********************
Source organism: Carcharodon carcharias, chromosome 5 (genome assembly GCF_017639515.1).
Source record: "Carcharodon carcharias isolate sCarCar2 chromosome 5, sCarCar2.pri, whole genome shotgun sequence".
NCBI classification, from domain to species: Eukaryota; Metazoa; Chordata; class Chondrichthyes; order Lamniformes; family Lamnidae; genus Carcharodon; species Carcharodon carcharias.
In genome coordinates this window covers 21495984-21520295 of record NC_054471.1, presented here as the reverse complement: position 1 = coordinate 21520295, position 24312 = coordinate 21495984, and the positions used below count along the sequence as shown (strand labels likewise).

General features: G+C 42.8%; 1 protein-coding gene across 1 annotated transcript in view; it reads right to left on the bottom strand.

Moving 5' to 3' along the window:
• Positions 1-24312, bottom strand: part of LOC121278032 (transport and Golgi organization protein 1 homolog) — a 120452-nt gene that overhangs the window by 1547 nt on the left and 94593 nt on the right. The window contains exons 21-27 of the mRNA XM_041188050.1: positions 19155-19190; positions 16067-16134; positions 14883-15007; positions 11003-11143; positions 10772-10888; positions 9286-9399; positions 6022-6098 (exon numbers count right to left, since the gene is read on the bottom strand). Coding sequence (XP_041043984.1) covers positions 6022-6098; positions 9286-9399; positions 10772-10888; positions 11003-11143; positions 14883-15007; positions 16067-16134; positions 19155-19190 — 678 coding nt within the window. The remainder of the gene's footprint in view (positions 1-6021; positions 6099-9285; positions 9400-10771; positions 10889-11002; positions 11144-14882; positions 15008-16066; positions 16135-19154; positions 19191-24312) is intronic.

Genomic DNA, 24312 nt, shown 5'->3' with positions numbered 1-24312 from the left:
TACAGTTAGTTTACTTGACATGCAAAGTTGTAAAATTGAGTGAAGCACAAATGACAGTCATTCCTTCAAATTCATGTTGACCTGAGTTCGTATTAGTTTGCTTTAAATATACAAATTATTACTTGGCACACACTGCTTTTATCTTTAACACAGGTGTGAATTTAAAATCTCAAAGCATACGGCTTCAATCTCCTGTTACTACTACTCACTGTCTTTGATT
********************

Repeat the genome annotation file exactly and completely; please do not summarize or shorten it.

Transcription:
Source organism: Carcharodon carcharias, chromosome 5 (genome assembly GCF_017639515.1).
Source record: "Carcharodon carcharias isolate sCarCar2 chromosome 5, sCarCar2.pri, whole genome shotgun sequence".
NCBI classification, from domain to species: Eukaryota; Metazoa; Chordata; class Chondrichthyes; order Lamniformes; family Lamnidae; genus Carcharodon; species Carcharodon carcharias.
In genome coordinates this window covers 21495984-21520295 of record NC_054471.1, presented here as the reverse complement: position 1 = coordinate 21520295, position 24312 = coordinate 21495984, and the positions used below count along the sequence as shown (strand labels likewise).

General features: G+C 42.8%; 1 protein-coding gene across 1 annotated transcript in view; it reads right to left on the bottom strand.

Moving 5' to 3' along the window:
• Positions 1-24312, bottom strand: part of LOC121278032 (transport and Golgi organization protein 1 homolog) — a 120452-nt gene that overhangs the window by 1547 nt on the left and 94593 nt on the right. The window contains exons 21-27 of the mRNA XM_041188050.1: positions 19155-19190; positions 16067-16134; positions 14883-15007; positions 11003-11143; positions 10772-10888; positions 9286-9399; positions 6022-6098 (exon numbers count right to left, since the gene is read on the bottom strand). Coding sequence (XP_041043984.1) covers positions 6022-6098; positions 9286-9399; positions 10772-10888; positions 11003-11143; positions 14883-15007; positions 16067-16134; positions 19155-19190 — 678 coding nt within the window. The remainder of the gene's footprint in view (positions 1-6021; positions 6099-9285; positions 9400-10771; positions 10889-11002; positions 11144-14882; positions 15008-16066; positions 16135-19154; positions 19191-24312) is intronic.

Genomic DNA, 24312 nt, shown 5'->3' with positions numbered 1-24312 from the left:
TACAGTTAGTTTACTTGACATGCAAAGTTGTAAAATTGAGTGAAGCACAAATGACAGTCATTCCTTCAAATTCATGTTGACCTGAGTTCGTATTAGTTTGCTTTAAATATACAAATTATTACTTGGCACACACTGCTTTTATCTTTAACACAGGTGTGAATTTAAAATCTCAAAGCATACGGCTTCAATCTCCTGTTACTACTACTCACTGTCTTTGATT